The best ways to bulk up with fiber? Stay away from fake fiber foods – those traditionally low-fiber foods that have had plant fibers (isolated fibers) added into them (think high fiber ice cream bars and yogurt).

Instead, look for naturally occurring types of fiber – also called intact fiber,  that you can find in:

  • Fruits
  • Vegetables
  • Whole grains
  • Legumes like lentils and dried peas and beans

If you’re not sure how much fiber you need each day, check out this Fiber Calculator from the National Fiber Council – and get your year started off on a satiated foot!

Fiber Tracking Made Fun

14 Dec

Fiber Tracking Made Fun

Despite its grainy past, folks are finally embracing fiber. This magical component of the diet has documented health benefits for the prevention and treatment of heart disease, diabetes, certain types of cancer, weight management and others.

The Institute of Medicine recommends that men age 50 or younger eat 38 grams per day, and those age 51 or older consume 30 grams. For females, the recommendation is 25 grams per day for those 50 or younger, and 21 grams for 51 or older.

In short: a good rule of thumb is that we all should aim to eat around 30 grams of fiber per day. In comparison, the average American consumes just 15 grams a day.

So, how do you know how much fiber you’re eating? Well, you could painstakingly write down every food and drink you come into contact with and look it up…or, you could use an electronic resource to help you track your fiber.

The Fiber-o-Meter by WebMD is – as far as I can tell – the only free tracking tool dedicated entirely to fiber. It is arranged nicely by food category, provides an easily searchable drop down list based on food type, and clearly displays the Nutrition Facts panel for the selected food. A fiber meter scale at the bottom of the tool helps tick off your gender-specific grams to goal.

Now, of course, if you use any other nutrition or diet electronic tracking tool or app, fiber is always listed as one of the trackable dietary components. But, it is nice to see a user-friendly – and free – tool dedicated solely to the fascinating functions of dietary fiber!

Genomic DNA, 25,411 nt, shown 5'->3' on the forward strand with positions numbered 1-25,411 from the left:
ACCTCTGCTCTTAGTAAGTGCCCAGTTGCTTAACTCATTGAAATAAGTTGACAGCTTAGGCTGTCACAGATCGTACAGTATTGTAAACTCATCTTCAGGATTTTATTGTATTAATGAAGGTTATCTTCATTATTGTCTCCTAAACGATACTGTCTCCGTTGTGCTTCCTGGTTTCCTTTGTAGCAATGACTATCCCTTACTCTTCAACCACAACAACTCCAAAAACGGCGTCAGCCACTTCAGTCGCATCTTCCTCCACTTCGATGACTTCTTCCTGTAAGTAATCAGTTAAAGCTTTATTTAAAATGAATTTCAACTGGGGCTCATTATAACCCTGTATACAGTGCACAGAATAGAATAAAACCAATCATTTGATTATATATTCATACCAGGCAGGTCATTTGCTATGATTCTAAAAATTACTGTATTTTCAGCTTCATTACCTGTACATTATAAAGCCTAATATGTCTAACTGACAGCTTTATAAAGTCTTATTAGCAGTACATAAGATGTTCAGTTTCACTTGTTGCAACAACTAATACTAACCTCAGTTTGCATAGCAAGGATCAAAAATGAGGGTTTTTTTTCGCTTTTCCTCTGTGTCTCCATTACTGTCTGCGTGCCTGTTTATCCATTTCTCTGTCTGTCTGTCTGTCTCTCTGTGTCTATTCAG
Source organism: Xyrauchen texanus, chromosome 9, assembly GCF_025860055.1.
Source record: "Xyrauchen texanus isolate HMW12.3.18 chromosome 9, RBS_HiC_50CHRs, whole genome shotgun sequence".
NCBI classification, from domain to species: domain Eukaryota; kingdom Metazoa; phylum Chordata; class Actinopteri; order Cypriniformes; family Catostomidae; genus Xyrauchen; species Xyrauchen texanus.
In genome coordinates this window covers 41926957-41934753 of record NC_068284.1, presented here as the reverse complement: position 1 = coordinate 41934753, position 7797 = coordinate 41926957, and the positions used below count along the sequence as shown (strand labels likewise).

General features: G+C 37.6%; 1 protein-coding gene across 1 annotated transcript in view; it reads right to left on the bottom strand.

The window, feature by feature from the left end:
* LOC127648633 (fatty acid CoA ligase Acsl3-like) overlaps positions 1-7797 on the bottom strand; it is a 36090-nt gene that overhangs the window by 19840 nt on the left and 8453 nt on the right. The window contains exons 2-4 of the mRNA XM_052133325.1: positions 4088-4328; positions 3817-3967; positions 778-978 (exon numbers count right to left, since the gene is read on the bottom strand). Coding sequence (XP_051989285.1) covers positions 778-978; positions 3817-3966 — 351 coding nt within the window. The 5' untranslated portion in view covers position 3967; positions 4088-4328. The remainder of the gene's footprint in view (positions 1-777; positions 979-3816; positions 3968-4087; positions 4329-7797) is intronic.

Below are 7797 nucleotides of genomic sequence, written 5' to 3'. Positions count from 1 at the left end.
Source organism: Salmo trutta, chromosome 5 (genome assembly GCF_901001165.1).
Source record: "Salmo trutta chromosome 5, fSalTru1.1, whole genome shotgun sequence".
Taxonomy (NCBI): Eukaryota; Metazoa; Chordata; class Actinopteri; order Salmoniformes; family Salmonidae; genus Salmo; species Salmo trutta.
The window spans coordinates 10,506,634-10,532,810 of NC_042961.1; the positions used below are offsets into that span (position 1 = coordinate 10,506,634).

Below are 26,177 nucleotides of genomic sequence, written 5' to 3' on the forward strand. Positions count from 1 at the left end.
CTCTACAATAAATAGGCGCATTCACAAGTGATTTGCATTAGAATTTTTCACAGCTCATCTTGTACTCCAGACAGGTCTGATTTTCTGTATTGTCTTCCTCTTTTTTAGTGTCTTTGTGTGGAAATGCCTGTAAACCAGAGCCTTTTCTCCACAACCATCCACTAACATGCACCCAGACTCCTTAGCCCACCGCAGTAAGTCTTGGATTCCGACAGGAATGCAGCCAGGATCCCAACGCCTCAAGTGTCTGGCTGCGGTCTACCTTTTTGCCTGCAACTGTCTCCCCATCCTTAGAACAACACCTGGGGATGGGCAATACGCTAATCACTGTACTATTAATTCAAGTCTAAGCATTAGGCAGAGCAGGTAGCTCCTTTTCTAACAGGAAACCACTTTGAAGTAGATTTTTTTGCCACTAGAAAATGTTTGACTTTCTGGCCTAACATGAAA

To learn more, visit WebMD’s Fiber-o-Meter by clicking here.

A Twisted Take on Nopales

17 Sep

A Twisted Take on Nopales

Nopal is a vegetable made from the pad of the prickly pear cactus that is indigenous to Mexico. The texture of cooked nopales is reminiscent to green beans, and they are used extensively throughout Mexican cuisine.

Nopales have been used in Mexican and Central American cultures to lower blood sugar in people with diabetes. Although there are no large scale studies indicating that nopales do demonstrate consistent blood glucose lowering effects, the high pectin and fiber content of nopales are thought to play a role in decreasing carbohydrate absorption.

Because of their high water content – almost 94% – nopales are very low in calories. A one-cup serving has 14 calories and 2 grams of dietary fiber.

To prepare nopales, the younger plants are selected, de-thorned and then cleaned and boiled, broiled or sauteed. When seasoned properly, the end product is usually tasty, but the preparation is nothing short of a pain.

Enter Tortillas de Maize con Nopal – nopales in a tortilla. I found these spectacular low-calorie tortillas at Northgate Market in San Ysidro, CA. They look, taste and cook up like regular corn tortillas – with about half the calories per tortilla of a regular corn tortillas.

One Tortilla con Nopal contains:

  • 25 calories
  • 0 g fat
  • 6 g carbohydrate
  • 1 g fiber
  • 1 g protein
  • 10 mg sodium

The only discernible difference between this and a regular corn tortilla was a slightly longer cooking time required to crisp the tortilla – and of course, the garish green color.

If you want the calorie-controlled high fiber benefits of nopal in the convenience of a tortilla, I highly suggest you check out the bright green tortilla, the one con nopales.